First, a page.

But why be against force mergers? Continue reading “Pleasing reversal of the week”
What is the opposite of ‘common sense’? ‘Stupid’ could be right. Or ‘arbitrary’. But one opposite might also be ‘principled’… meaning that you stick to deeply-held principles, even if they give you discomfort in specific cases. Conservative leader David Cameron called for “human rights with common sense” as he promised to repeal the Human Rights Act and replace it with a Bill of Rights (BBC or original speech). He can probably have a Bill of Rights (which the Human Rights Act already is) or the appearance of common sense – but not both.
The whole problem with common sense is that it implies a very elastic view of what is right… Continue reading “What’s the opposite of "human rights with common sense"”
After weeks of pain over prisoners let out, illegal aliens let in, and criminals let off, the perpetually distressed Home Office reacts to its plight like a giant squid, discharging vast quantities of a dark inky substance into its surroundings – that is vicious newspaper copy about the nation’s most hated species… see left. The Home Office (press release) has expelled 60 paedophiles from probation hostels located near schools (presumably to somewhere where children cannot be reached?) and promised to consider ‘Sarah’s law’, which would give public access to the address details of convicted and released sex offenders – responding to a campaign by the News of the World.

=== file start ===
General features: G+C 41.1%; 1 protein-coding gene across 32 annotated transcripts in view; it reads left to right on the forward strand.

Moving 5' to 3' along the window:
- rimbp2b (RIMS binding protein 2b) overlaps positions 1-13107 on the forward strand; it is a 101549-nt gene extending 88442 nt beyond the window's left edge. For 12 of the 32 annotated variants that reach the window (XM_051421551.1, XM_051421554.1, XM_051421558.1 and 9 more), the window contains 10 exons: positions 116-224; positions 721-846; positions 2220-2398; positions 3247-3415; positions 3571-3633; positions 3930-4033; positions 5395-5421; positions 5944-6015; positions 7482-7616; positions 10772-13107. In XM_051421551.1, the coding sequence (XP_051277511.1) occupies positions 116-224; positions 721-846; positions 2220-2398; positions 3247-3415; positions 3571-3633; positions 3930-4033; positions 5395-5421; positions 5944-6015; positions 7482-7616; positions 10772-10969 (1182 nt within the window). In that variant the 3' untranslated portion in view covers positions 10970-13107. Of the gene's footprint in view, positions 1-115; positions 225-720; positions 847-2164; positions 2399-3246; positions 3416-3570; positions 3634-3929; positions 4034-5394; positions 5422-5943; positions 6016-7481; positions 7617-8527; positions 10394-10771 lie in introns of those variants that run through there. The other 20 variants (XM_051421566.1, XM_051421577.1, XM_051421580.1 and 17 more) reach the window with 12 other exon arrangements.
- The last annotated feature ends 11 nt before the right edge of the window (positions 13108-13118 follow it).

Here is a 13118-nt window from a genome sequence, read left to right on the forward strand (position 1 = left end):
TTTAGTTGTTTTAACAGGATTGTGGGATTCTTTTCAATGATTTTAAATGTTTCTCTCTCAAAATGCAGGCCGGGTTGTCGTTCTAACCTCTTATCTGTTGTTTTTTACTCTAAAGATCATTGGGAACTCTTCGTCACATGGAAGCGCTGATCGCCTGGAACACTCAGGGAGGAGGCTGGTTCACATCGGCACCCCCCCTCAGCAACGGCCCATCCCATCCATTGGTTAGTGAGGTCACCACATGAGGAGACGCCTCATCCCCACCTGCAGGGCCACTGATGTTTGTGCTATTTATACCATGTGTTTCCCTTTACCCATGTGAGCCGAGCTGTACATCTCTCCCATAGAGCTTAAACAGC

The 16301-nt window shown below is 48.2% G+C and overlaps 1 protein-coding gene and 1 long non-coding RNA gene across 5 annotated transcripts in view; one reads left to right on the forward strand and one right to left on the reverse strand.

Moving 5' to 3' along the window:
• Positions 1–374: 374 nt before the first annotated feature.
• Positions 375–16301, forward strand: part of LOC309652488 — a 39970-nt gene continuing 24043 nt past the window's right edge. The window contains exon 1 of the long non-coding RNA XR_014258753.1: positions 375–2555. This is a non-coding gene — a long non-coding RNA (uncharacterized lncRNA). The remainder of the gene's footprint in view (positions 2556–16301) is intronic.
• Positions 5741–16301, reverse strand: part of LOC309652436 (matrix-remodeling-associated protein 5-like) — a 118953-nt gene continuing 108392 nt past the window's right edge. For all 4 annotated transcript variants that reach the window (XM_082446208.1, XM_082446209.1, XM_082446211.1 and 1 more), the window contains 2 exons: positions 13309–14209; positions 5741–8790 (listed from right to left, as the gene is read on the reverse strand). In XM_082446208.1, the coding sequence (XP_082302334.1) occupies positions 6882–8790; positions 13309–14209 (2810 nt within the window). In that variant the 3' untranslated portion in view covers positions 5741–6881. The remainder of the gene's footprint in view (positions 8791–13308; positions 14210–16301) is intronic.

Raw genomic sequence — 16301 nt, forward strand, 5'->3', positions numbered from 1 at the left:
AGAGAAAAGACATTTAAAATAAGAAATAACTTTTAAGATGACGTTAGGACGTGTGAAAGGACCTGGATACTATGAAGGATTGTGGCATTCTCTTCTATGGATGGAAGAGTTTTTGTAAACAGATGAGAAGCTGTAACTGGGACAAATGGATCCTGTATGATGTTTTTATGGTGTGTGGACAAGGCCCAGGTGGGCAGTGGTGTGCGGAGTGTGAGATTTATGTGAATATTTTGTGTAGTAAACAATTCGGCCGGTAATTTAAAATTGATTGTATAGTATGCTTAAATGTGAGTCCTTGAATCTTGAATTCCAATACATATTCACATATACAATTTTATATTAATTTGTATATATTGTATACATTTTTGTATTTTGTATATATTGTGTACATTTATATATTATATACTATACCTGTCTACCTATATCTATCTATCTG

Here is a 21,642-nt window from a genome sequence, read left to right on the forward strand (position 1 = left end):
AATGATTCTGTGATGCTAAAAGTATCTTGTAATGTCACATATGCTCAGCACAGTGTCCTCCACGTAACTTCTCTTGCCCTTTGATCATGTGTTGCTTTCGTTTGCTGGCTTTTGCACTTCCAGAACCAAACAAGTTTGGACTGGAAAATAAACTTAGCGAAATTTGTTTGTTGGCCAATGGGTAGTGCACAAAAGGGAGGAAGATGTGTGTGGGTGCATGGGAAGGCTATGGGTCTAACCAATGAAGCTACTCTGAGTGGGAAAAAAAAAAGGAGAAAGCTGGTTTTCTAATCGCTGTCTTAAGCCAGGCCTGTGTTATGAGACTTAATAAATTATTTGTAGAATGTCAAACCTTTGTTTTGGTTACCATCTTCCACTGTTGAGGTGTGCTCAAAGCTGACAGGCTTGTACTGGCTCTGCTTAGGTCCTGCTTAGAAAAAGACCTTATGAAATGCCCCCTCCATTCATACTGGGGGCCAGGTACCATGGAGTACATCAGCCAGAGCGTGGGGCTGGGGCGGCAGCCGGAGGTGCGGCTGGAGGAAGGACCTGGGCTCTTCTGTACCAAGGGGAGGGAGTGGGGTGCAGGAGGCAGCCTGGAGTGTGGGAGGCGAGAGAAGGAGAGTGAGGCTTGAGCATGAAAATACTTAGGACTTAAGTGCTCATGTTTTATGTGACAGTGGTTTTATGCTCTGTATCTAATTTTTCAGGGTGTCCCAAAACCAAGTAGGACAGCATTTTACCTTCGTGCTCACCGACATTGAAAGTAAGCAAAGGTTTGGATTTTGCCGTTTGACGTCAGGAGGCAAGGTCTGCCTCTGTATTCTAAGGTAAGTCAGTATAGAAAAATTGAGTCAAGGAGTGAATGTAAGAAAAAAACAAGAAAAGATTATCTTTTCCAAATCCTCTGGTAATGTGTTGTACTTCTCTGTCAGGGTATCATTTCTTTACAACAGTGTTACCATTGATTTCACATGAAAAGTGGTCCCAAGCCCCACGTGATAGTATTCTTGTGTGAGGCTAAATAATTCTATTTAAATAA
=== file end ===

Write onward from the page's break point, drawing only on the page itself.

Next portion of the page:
The possible negative consequences include: Continue reading “Home Office or giant squid?”
Letter from me in The Times… The paper had an absurd front page saying “Support for Met Chief crumbles” because the police minister, Tony McNulty, refused to say the position of the Commissioner of the Met police, Sir Ian Blair, is safe in advance of publication of the inquiry into the mistaken identity and shooting of innocent Brazilian Jean Charles de Menezes. But the opposite would be much worse – guaranteeing his job would be a signal that ministers intend to ignore the report. Deciding that his position is already doomed is no better – because it would be based on leaks and spin. Whatever The Times is up to – it’s annoying!